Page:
Israel openly takes part in the international defense conference on Tuesday taking place in Germany, discussing the arming of the Ukrainians amid the war.
The talks, hosting more than 40 NATO member countries, were being held by U.S. Defense Secretary Lloyd Austin in the American Ramstein Air Base in southwestern Germany.
Israel's representative in the conference is Dror Shalom, head of political-security division of the Defense Ministry.
Last week was Israel's first statement of militarily standing behind Ukraine, as it provided vests and helmets to the Ukrainian rescue forces and civilian organizations, still steering clear of direct aid to the battling country's army.
At the beginning of the conference, secretary Austin said nations from around the world stand united and resolved to support Ukraine in its fight against "Russia's imperial aggression."
"Ukraine clearly believes that it can win, and so does everyone here," Austin said.
Britain promised to provide the Ukrainians with military vehicles and is considering providing Poland with tanks so that more could be passed over to Ukraine. Germany also announced on Tuesday that it intends to provide Ukraine with anti-aircraft tanks.
On Monday, Austin visited President Zelensky along with Secretary of State Antony Blinken. Zelensky had previously listed the weapons Ukraine is in need of, including an anti-missile defense systems, armed vehicles, and tanks.
The U.S. representatives pledged to grant Ukraine $713 million of additional military aid, including more advanced weaponry. This extension brings the sum of U.S. funds towards Ukraine's war efforts since the invasion up to $3.7 billion.
In a notable shift, Germany, where the government had come under pressure after refusing Ukrainian pleas for heavy weapons, announced it would now send "Gepard" light tanks with anti-aircraft guns.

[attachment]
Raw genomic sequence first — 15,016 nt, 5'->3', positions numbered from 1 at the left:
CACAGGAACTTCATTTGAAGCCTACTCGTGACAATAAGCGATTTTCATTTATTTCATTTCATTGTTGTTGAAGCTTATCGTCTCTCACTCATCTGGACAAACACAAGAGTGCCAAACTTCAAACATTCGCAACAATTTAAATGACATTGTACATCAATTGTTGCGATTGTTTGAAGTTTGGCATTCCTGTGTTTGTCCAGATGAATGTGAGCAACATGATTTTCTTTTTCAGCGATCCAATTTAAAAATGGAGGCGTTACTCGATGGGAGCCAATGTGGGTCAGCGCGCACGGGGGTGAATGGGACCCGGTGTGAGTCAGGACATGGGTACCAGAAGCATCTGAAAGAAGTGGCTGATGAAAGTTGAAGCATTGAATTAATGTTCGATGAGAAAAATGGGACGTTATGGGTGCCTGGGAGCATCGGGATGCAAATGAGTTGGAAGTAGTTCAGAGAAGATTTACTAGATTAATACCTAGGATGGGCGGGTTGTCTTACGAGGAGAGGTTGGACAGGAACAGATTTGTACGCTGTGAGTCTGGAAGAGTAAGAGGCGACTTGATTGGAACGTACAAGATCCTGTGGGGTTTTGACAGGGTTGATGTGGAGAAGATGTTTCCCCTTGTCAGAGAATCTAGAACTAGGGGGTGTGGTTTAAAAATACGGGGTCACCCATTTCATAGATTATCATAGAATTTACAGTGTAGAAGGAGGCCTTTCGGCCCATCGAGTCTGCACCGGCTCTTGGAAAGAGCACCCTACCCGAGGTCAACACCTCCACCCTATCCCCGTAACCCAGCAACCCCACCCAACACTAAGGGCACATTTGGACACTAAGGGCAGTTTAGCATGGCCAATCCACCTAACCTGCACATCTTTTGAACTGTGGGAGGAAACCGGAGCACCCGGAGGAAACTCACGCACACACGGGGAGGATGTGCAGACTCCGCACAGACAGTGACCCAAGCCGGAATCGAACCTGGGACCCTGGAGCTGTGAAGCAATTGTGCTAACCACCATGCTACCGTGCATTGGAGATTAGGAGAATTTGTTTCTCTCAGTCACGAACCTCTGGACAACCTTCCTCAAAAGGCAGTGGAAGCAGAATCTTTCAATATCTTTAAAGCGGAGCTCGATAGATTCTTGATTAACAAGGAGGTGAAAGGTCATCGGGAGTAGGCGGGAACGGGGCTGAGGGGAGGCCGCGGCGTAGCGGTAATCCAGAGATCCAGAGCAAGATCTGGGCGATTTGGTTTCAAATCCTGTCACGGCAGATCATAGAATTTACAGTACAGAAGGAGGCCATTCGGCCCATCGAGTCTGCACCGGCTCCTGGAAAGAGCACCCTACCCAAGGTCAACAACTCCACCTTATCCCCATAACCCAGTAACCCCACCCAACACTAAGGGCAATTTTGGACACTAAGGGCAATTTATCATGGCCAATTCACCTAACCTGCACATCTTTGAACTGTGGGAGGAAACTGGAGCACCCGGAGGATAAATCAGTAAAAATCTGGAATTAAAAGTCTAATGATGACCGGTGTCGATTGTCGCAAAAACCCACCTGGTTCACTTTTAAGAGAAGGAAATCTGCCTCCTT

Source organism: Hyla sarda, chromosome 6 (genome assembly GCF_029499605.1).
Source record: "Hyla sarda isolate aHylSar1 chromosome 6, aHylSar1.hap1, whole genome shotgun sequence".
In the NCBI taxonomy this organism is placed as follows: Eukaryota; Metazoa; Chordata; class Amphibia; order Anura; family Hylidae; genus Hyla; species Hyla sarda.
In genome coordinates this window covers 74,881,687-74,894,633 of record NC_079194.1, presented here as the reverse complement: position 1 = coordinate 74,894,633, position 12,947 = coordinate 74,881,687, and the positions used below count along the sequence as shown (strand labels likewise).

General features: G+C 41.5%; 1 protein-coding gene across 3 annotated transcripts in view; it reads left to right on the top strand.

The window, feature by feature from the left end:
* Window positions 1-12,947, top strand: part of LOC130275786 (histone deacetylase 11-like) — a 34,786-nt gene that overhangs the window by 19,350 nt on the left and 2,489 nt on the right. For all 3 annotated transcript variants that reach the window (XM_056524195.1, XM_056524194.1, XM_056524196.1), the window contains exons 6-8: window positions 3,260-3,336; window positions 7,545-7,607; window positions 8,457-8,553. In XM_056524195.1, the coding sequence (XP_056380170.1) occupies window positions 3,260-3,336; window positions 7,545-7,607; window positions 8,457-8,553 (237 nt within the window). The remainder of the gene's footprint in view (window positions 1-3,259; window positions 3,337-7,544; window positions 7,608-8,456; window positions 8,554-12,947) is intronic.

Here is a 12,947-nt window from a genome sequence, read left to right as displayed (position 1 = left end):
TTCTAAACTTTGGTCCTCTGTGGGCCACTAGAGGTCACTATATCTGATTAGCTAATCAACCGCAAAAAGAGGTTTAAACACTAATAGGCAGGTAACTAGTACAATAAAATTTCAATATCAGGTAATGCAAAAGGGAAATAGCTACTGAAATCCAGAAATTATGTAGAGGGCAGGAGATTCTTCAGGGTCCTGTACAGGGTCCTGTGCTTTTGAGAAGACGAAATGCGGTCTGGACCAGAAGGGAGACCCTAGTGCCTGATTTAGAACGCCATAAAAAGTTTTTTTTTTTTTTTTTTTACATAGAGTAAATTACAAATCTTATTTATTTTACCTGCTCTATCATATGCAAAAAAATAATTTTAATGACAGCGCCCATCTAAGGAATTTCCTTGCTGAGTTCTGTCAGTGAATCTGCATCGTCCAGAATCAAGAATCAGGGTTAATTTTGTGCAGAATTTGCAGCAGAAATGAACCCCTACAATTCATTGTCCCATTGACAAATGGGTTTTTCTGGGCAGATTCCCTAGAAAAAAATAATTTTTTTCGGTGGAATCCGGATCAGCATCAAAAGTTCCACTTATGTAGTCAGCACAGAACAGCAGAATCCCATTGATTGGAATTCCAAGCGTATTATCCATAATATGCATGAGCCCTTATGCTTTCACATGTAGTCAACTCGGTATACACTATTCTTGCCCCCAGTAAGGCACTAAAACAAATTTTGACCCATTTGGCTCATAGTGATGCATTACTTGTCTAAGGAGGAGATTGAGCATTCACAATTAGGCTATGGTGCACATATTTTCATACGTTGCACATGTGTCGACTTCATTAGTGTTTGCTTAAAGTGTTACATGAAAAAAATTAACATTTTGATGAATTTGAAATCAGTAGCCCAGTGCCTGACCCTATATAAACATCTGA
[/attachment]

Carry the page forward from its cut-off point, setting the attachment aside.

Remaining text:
"The real significance of this decision lies not in the difference Gepards may make on the battlefield, but in the signal it sends," said Marcel Dirsus, non-resident fellow at Kiel University's Institute for Security Policy.
Amongst other central the international players that attended the conference, Japan and Australia expressed concern regarding the consequences the Russian victory could have on China's ventures to take over territories sees as controversial in their sovereignty.
Sweden and Finland, which plan to request to become members of NATO within the next month, also attended the defense conference in Germany.
During the talks, U.S. Army General Mark Milley, chairman of the Joint Chiefs of Staff, cautioned that Ukraine needed more security assistance to help it defend against an unfolding and potentially decisive Russian onslaught in the east. He said the coming weeks were "critical."
"Time is not on Ukraine's side," Milley said during closed-door remarks provided to reporters traveling with him. "The outcome of this battle, right here, today, is dependent on the people in this room."
Milley added: "The Ukrainians will fight. We need to make sure they have the means to fight."